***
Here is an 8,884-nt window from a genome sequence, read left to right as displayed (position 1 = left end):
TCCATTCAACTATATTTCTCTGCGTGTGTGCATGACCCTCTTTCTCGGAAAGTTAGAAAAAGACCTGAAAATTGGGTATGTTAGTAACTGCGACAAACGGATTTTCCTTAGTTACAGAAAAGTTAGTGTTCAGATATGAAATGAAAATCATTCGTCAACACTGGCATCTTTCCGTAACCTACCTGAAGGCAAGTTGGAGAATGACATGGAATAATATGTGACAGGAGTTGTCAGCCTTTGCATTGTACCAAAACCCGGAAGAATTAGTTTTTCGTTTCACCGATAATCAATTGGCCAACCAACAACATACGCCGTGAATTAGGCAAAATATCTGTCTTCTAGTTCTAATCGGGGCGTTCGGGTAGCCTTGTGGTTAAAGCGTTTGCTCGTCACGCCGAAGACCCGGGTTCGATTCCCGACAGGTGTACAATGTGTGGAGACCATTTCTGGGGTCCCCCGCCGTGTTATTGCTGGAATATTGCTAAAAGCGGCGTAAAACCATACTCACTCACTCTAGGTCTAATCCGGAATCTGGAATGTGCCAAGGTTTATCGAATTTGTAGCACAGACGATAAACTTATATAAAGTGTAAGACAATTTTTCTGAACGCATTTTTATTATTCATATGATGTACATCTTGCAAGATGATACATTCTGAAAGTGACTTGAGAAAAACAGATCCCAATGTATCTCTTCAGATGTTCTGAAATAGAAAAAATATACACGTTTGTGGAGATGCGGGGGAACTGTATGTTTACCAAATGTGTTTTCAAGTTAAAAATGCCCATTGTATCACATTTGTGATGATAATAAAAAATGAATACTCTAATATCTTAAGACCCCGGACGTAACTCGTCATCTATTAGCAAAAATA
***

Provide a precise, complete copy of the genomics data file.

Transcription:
Here is an 8,884-nt window from a genome sequence, read left to right as displayed (position 1 = left end):
TCCATTCAACTATATTTCTCTGCGTGTGTGCATGACCCTCTTTCTCGGAAAGTTAGAAAAAGACCTGAAAATTGGGTATGTTAGTAACTGCGACAAACGGATTTTCCTTAGTTACAGAAAAGTTAGTGTTCAGATATGAAATGAAAATCATTCGTCAACACTGGCATCTTTCCGTAACCTACCTGAAGGCAAGTTGGAGAATGACATGGAATAATATGTGACAGGAGTTGTCAGCCTTTGCATTGTACCAAAACCCGGAAGAATTAGTTTTTCGTTTCACCGATAATCAATTGGCCAACCAACAACATACGCCGTGAATTAGGCAAAATATCTGTCTTCTAGTTCTAATCGGGGCGTTCGGGTAGCCTTGTGGTTAAAGCGTTTGCTCGTCACGCCGAAGACCCGGGTTCGATTCCCGACAGGTGTACAATGTGTGGAGACCATTTCTGGGGTCCCCCGCCGTGTTATTGCTGGAATATTGCTAAAAGCGGCGTAAAACCATACTCACTCACTCTAGGTCTAATCCGGAATCTGGAATGTGCCAAGGTTTATCGAATTTGTAGCACAGACGATAAACTTATATAAAGTGTAAGACAATTTTTCTGAACGCATTTTTATTATTCATATGATGTACATCTTGCAAGATGATACATTCTGAAAGTGACTTGAGAAAAACAGATCCCAATGTATCTCTTCAGATGTTCTGAAATAGAAAAAATATACACGTTTGTGGAGATGCGGGGGAACTGTATGTTTACCAAATGTGTTTTCAAGTTAAAAATGCCCATTGTATCACATTTGTGATGATAATAAAAAATGAATACTCTAATATCTTAAGACCCCGGACGTAACTCGTCATCTATTAGCAAAAATA